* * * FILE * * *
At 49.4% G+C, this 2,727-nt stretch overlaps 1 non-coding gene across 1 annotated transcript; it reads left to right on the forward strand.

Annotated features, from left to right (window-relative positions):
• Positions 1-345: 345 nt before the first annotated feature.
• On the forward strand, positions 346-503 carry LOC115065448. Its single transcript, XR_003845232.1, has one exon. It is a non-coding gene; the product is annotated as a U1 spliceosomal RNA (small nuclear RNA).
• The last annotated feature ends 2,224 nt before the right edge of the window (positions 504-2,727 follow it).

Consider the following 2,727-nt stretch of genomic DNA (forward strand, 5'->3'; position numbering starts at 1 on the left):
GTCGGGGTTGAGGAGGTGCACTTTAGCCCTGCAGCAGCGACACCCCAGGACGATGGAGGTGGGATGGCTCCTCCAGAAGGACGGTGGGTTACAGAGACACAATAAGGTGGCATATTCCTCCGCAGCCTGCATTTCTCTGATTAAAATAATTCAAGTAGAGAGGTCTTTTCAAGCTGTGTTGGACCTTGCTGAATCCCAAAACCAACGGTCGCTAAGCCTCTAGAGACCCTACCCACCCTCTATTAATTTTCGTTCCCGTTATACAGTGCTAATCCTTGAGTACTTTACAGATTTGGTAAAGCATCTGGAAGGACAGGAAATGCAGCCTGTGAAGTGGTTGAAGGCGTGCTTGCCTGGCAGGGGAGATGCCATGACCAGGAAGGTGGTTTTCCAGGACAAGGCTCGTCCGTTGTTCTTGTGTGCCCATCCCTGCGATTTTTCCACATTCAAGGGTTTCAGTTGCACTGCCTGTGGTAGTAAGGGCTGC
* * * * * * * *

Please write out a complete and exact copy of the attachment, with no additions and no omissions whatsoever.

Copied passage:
At 49.4% G+C, this 2,727-nt stretch overlaps 1 non-coding gene across 1 annotated transcript; it reads left to right on the forward strand.

Annotated features, from left to right (window-relative positions):
• Positions 1-345: 345 nt before the first annotated feature.
• On the forward strand, positions 346-503 carry LOC115065448. Its single transcript, XR_003845232.1, has one exon. It is a non-coding gene; the product is annotated as a U1 spliceosomal RNA (small nuclear RNA).
• The last annotated feature ends 2,224 nt before the right edge of the window (positions 504-2,727 follow it).

Consider the following 2,727-nt stretch of genomic DNA (forward strand, 5'->3'; position numbering starts at 1 on the left):
GTCGGGGTTGAGGAGGTGCACTTTAGCCCTGCAGCAGCGACACCCCAGGACGATGGAGGTGGGATGGCTCCTCCAGAAGGACGGTGGGTTACAGAGACACAATAAGGTGGCATATTCCTCCGCAGCCTGCATTTCTCTGATTAAAATAATTCAAGTAGAGAGGTCTTTTCAAGCTGTGTTGGACCTTGCTGAATCCCAAAACCAACGGTCGCTAAGCCTCTAGAGACCCTACCCACCCTCTATTAATTTTCGTTCCCGTTATACAGTGCTAATCCTTGAGTACTTTACAGATTTGGTAAAGCATCTGGAAGGACAGGAAATGCAGCCTGTGAAGTGGTTGAAGGCGTGCTTGCCTGGCAGGGGAGATGCCATGACCAGGAAGGTGGTTTTCCAGGACAAGGCTCGTCCGTTGTTCTTGTGTGCCCATCCCTGCGATTTTTCCACATTCAAGGGTTTCAGTTGCACTGCCTGTGGTAGTAAGGGCTGC